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Editorial


 Three arms of government should co-exist

It was Charles-Louis de Secondat, Baron de Montesquieu, the French political philosopher who lived in the eighteenth century, who first articulated the theory of separation of powers between the Executive, Legislature and the Judiciary.

Montesquieu’s argument was that these three pillars of government should be separate from and dependent upon each other, so that the influence of any one power would not be able to exceed that of the other two, either singly or in combination.

Last week this country witnessed a series of events which could be interpreted as a potential clash of wills between the Executive and the Judiciary. The issue came to a head when the Supreme Court issued a directive to the effect that the price of petrol be reduced to 100 rupees a litre with effect from Wednesday midnight.

The response of the Cabinet, as the Wednesday midnight deadline elapsed took many by surprise: it noted that it had not received an order to this effect and hence there would be no immediate price reduction. Even after Cabinet met again on Thursday, a price reduction was not forthcoming.

There were also some public pronouncements of note. The Chief Justice was to tell a function at Law College that decisions of the Judiciary are arrived at only after due consideration and with a sense of great responsibility. The Prime Minister stated at a scholarship awarding ceremony that no one who loves the country should object to taxes. Obviously, these statements reflected the divergence of views between the different pillars of Government.      

We do not for a moment wish to discuss here the merits or demerits of the order of the Supreme Court or the response of the Government to that order. But we would wish to dwell on the prospect of an aggravated conflict between the Executive and the Judiciary.

On Thursday itself, as a result of the indecision about the price of petrol because of the impasse between the court order and the cabinet decision, there was a severe shortage of fuel in the market resulting in long queues near fuel stations and traffic chaos on the streets. We would daresay that this is just a tip of the iceberg of what could happen if this conflict escalates further.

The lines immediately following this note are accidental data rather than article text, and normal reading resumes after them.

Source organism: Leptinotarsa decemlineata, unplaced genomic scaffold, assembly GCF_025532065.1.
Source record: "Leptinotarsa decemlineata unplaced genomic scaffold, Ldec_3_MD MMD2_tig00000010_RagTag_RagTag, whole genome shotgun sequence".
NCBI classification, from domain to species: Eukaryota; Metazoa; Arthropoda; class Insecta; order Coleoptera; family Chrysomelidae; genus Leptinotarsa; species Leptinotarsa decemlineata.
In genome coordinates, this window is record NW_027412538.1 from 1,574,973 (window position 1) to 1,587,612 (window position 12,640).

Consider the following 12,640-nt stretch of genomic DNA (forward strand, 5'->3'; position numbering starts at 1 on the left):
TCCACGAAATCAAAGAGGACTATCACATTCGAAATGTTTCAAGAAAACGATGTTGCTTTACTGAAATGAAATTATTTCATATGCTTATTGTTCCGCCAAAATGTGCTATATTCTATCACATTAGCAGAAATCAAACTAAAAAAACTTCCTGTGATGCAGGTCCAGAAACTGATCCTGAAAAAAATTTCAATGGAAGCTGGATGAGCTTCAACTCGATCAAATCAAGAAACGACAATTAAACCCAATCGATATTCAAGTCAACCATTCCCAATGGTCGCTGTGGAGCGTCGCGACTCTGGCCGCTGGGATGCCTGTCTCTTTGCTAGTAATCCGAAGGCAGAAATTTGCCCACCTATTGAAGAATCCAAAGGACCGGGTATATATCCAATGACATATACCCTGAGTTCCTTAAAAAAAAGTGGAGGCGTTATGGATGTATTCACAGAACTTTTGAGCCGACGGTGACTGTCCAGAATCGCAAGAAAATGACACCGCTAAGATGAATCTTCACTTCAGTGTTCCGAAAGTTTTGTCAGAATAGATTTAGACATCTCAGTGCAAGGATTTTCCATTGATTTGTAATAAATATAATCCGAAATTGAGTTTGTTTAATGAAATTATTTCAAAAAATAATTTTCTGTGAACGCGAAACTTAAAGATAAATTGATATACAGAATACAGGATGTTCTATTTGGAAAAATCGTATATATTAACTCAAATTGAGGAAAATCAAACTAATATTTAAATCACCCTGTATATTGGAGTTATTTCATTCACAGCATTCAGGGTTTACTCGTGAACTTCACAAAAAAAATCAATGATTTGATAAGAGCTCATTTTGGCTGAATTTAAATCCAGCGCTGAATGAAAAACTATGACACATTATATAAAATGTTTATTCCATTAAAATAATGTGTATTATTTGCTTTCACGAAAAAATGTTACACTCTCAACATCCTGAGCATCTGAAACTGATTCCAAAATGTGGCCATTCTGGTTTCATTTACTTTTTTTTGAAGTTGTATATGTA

This country is not experiencing the best of times. There is a raging war in the North and the nation is also in the throes of an economic crisis gripping the entire world. Weighted down by these two burdens, the average citizen in this country is fighting for his very existence. In such circumstances, he or she can ill afford this kind of conflict which in the final analysis affects every individual.  

The boundaries between the Executive, the Legislature and the Judiciary cannot be demarcated in black and white for every issue at stake. Separation of powers between these three segments of Government is intrinsically difficult with many blurred areas and overlaps.

But, it is worthwhile noting that despite this handicap, many democracies function-and function admirably well too. There is mutual and healthy respect between the three institutions for each other and there are many unwritten conventions whereby they all avoid trespassing on the toes of the other. And that is an essential aspect of a working democracy.
This is not to suggest that Sri Lanka is not a working democracy anymore. Nevertheless, this weeks’ events suggest that there is potential for conflict between the ‘three estates’ and we in the ‘fourth estate’ would dearly wish that would not become a reality for that would indeed be a disaster for this nation.

The examination mess

The latest crisis to hit the education sector was witnessed last week when there was a plethora of complaints against the mathematics question paper at the recently conducted ordinary level examination.
Already, a committee has been appointed to inquire into the matter. But what can be concluded without doubt, is that a majority of students found the question paper extremely difficult-an unusual phenomenon if indeed the question paper met expected standards.

While this particular incident will have its own attendant issues, we must note with much regret that in recent years the education system in this country has been poorly managed, resulting in a series of crises- the latest of which is the fiasco regarding the mathematics question paper.

Admissions to grade one and teachers’ salaries were two issues that the Ministry of Education was unable to resolve, resulting in litigation in the highest courts of the land. The distribution of text books for the new syllabus was a disaster last year. A few years ago, there was an error in the advanced level examination, which compelled the state to recruit two batches of students to the university in one year.

These are but a few of the instances where the authorities responsible for educational policies and services have been found wanting. Minister Susil Premajayantha, we know, is a much respected and well intentioned man. Sadly though, those serving under him do not seem to have the competence to administer education as it ought to be done.
Those who pay for their sins - as evidenced last week at the mathematics question paper at the ordinary level examination - are the children and young adults of the next generation and that cannot be condoned.

We boast proudly about our ‘free’ education system. But we must not forget that for education to be really free, it must be free of bureaucratic bungling and free of incompetent implementation as well.

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